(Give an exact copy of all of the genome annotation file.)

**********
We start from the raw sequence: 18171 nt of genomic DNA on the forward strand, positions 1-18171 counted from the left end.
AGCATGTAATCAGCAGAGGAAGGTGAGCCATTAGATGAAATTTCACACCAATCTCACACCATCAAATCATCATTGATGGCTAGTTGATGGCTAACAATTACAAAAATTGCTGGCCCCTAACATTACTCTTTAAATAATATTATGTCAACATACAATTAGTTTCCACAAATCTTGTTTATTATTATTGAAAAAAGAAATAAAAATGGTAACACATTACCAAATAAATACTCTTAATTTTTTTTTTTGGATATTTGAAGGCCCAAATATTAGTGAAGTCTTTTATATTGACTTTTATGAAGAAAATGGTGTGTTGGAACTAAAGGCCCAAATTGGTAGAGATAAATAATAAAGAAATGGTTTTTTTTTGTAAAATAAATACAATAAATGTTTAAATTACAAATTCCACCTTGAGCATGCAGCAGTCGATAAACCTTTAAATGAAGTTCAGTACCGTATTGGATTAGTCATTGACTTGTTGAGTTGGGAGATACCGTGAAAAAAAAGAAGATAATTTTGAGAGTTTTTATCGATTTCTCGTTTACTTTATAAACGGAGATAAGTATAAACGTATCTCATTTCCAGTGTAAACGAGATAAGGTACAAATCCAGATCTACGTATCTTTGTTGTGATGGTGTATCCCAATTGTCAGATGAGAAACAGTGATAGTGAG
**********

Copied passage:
We start from the raw sequence: 18171 nt of genomic DNA on the forward strand, positions 1-18171 counted from the left end.
AGCATGTAATCAGCAGAGGAAGGTGAGCCATTAGATGAAATTTCACACCAATCTCACACCATCAAATCATCATTGATGGCTAGTTGATGGCTAACAATTACAAAAATTGCTGGCCCCTAACATTACTCTTTAAATAATATTATGTCAACATACAATTAGTTTCCACAAATCTTGTTTATTATTATTGAAAAAAGAAATAAAAATGGTAACACATTACCAAATAAATACTCTTAATTTTTTTTTTTGGATATTTGAAGGCCCAAATATTAGTGAAGTCTTTTATATTGACTTTTATGAAGAAAATGGTGTGTTGGAACTAAAGGCCCAAATTGGTAGAGATAAATAATAAAGAAATGGTTTTTTTTTGTAAAATAAATACAATAAATGTTTAAATTACAAATTCCACCTTGAGCATGCAGCAGTCGATAAACCTTTAAATGAAGTTCAGTACCGTATTGGATTAGTCATTGACTTGTTGAGTTGGGAGATACCGTGAAAAAAAAGAAGATAATTTTGAGAGTTTTTATCGATTTCTCGTTTACTTTATAAACGGAGATAAGTATAAACGTATCTCATTTCCAGTGTAAACGAGATAAGGTACAAATCCAGATCTACGTATCTTTGTTGTGATGGTGTATCCCAATTGTCAGATGAGAAACAGTGATAGTGAG